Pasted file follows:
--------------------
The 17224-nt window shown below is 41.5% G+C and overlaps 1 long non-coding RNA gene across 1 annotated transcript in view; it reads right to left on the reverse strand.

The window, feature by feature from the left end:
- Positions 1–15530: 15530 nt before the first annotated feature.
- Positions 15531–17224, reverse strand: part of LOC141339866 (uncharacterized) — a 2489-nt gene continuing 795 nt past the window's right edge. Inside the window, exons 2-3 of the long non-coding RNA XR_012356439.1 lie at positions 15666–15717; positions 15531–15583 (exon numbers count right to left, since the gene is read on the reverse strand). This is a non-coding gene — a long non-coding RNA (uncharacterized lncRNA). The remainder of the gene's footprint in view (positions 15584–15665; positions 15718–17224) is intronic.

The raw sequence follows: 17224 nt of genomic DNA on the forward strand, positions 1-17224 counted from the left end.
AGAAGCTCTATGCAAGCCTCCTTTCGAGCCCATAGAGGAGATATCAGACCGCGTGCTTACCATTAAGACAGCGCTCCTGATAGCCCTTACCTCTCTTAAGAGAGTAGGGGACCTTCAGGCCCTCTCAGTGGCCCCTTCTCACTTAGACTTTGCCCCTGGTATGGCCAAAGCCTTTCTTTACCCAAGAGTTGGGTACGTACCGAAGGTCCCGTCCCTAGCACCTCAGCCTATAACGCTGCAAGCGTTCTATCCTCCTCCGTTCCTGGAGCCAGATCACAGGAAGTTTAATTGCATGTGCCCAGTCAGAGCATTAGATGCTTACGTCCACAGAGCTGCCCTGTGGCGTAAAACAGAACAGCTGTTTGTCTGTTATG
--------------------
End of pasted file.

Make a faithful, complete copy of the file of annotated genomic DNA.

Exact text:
The 17224-nt window shown below is 41.5% G+C and overlaps 1 long non-coding RNA gene across 1 annotated transcript in view; it reads right to left on the reverse strand.

The window, feature by feature from the left end:
- Positions 1–15530: 15530 nt before the first annotated feature.
- Positions 15531–17224, reverse strand: part of LOC141339866 (uncharacterized) — a 2489-nt gene continuing 795 nt past the window's right edge. Inside the window, exons 2-3 of the long non-coding RNA XR_012356439.1 lie at positions 15666–15717; positions 15531–15583 (exon numbers count right to left, since the gene is read on the reverse strand). This is a non-coding gene — a long non-coding RNA (uncharacterized lncRNA). The remainder of the gene's footprint in view (positions 15584–15665; positions 15718–17224) is intronic.

The raw sequence follows: 17224 nt of genomic DNA on the forward strand, positions 1-17224 counted from the left end.
AGAAGCTCTATGCAAGCCTCCTTTCGAGCCCATAGAGGAGATATCAGACCGCGTGCTTACCATTAAGACAGCGCTCCTGATAGCCCTTACCTCTCTTAAGAGAGTAGGGGACCTTCAGGCCCTCTCAGTGGCCCCTTCTCACTTAGACTTTGCCCCTGGTATGGCCAAAGCCTTTCTTTACCCAAGAGTTGGGTACGTACCGAAGGTCCCGTCCCTAGCACCTCAGCCTATAACGCTGCAAGCGTTCTATCCTCCTCCGTTCCTGGAGCCAGATCACAGGAAGTTTAATTGCATGTGCCCAGTCAGAGCATTAGATGCTTACGTCCACAGAGCTGCCCTGTGGCGTAAAACAGAACAGCTGTTTGTCTGTTATG